[With my older son in the midst of his high school cross-country season, and both sons gearing up for their next seasons of indoor and then outdoor track, running has become a huge part of this AmericanStudier’s life these days. But it’s long been part of both my life and America overall, so this week I’ll AmericanStudy different sides of running, leading up to a very special Guest Post from one of those aforementioned youthful AmericanStudiers!]
On three layers to the histories of the first, 1897 Boston Marathon.
1) The B.A.A.: The Marathon was far from the starting point for organized athletics in the city. Ten years earlier, in 1887, the Boston Athletic Association had been founded, reflecting the rising national interest in both amateur and professional sports in the late 19th century. The BAA built an impressive clubhouse in the city’s Back Bay neighborhood, with facilities for numerous sports including boxing, tennis, and water polo; and it began hosting track and field competitions and other athletic events, including an annual Spring competition known as the BAA Games. In 1897, perhaps in part to commemorate the BAA’s 10th anniversary and inspired by the marathon at the 1896 Summer Olympics in Athens, the Association’s leadership decided to conclude those Spring games with a marathon of their own. BAA member and Olympic Team Manager John Graham worked with local businessman Herbert Holton to choose and design the 24.5-mile course.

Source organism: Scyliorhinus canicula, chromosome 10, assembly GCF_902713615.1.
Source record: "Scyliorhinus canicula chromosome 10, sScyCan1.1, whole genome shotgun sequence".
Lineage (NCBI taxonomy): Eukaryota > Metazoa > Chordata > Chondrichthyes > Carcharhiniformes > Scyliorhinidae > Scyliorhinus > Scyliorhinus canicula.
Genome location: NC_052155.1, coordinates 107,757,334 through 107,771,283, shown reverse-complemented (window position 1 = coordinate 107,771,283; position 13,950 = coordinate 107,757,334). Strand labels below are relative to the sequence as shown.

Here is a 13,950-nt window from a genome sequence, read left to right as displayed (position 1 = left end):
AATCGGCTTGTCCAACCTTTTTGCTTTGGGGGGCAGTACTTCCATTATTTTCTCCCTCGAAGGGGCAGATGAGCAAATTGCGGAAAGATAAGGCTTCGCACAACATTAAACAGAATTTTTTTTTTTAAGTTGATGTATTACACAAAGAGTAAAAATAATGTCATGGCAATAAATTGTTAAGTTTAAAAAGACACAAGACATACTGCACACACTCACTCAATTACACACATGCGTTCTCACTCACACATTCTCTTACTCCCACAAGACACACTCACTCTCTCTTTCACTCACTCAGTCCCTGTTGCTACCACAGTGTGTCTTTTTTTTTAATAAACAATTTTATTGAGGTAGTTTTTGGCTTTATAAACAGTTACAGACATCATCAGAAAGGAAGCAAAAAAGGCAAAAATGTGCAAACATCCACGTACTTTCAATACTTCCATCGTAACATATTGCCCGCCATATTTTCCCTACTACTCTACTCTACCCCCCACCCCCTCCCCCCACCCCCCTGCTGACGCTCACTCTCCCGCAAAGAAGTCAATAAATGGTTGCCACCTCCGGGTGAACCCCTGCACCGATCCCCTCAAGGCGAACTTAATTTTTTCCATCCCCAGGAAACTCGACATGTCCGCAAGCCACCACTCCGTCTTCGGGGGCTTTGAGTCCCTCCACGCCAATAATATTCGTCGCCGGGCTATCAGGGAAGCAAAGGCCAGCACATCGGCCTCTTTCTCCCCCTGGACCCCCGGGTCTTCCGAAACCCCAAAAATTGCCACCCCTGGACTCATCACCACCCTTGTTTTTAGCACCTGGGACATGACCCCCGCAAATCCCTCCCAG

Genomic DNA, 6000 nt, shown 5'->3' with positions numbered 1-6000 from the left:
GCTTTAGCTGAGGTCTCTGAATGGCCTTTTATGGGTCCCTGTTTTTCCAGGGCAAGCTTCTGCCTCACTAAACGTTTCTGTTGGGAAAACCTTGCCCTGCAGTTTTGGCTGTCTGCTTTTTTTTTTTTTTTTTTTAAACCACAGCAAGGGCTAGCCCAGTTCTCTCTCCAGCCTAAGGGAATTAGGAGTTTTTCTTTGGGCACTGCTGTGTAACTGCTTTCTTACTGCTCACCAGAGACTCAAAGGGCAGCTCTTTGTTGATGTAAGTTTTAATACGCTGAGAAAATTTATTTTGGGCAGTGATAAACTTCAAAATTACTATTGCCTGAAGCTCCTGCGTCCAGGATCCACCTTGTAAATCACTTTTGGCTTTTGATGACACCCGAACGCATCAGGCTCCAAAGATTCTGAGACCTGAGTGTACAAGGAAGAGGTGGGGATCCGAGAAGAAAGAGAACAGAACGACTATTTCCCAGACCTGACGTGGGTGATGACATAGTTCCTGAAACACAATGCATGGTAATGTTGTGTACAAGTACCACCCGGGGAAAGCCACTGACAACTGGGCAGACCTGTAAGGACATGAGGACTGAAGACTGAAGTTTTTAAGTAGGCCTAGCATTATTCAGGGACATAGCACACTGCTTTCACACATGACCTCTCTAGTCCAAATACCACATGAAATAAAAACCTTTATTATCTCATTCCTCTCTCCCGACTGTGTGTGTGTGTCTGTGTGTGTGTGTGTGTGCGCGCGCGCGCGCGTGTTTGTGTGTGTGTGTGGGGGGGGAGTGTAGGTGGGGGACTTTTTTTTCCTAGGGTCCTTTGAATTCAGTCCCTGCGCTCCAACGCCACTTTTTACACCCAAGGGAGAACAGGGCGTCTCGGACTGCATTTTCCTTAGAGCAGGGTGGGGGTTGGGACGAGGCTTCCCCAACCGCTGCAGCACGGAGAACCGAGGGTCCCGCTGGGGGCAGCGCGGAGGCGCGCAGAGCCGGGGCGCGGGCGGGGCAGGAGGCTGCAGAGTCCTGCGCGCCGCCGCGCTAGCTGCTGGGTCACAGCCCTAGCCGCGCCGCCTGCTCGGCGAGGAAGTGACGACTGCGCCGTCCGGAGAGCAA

2) Patriots’ Day: That overall Spring timing was to coincide with the end of the BAA Games, but the specific timing of April 19th was due to another factor: the newly-created holiday of Patriots’ Day. The then-Massachusetts-specific holiday was just three years old at the time, having been first celebrated in 1894 after the Lexington Historical Society petitioned the MA Legislature to create a holiday honoring the 1775 Revolutionary War Battles of Lexington and Concord. And running the Marathon on that date was even more specific than that, as the BAA sought to link the American Revolutionary effort and spirit to that displayed by the Athenian soldiers at the 490 BC Battle of Marathon for which the race had been initially named. A bit of a stretch, perhaps, but the Boston Marathon has never been anything less than grandiose!
3) JJ “Little Mac” McDermott: The winner of that first Boston Marathon (known then as the B.A.A. Road Race) was quite a grandiose figure himself. Not in size, as the Irish American lithographer and amateur runner John J. “J.J.” or “Little Mac” McDermott was just 5’6” and 124 pounds when measured before the race. But as that hyperlinked article puts it, this was America’s first great marathoner, and I would argue one of the 19th century’s greatest American athletes: he won the first marathon run in the U.S., in New York in September 1896; and won the first Boston Marathon just seven months later, quite possibly while running with the tuberculosis that would kill him less than a decade later. It’s not clear whether McDermott definitely had TB when he won in Boston, but when it comes to the first iteration of such a legendary race, I’m going to print the legend.
Next RunningStudying tomorrow,
PS. What do you think? Running connections or contexts you’d share?
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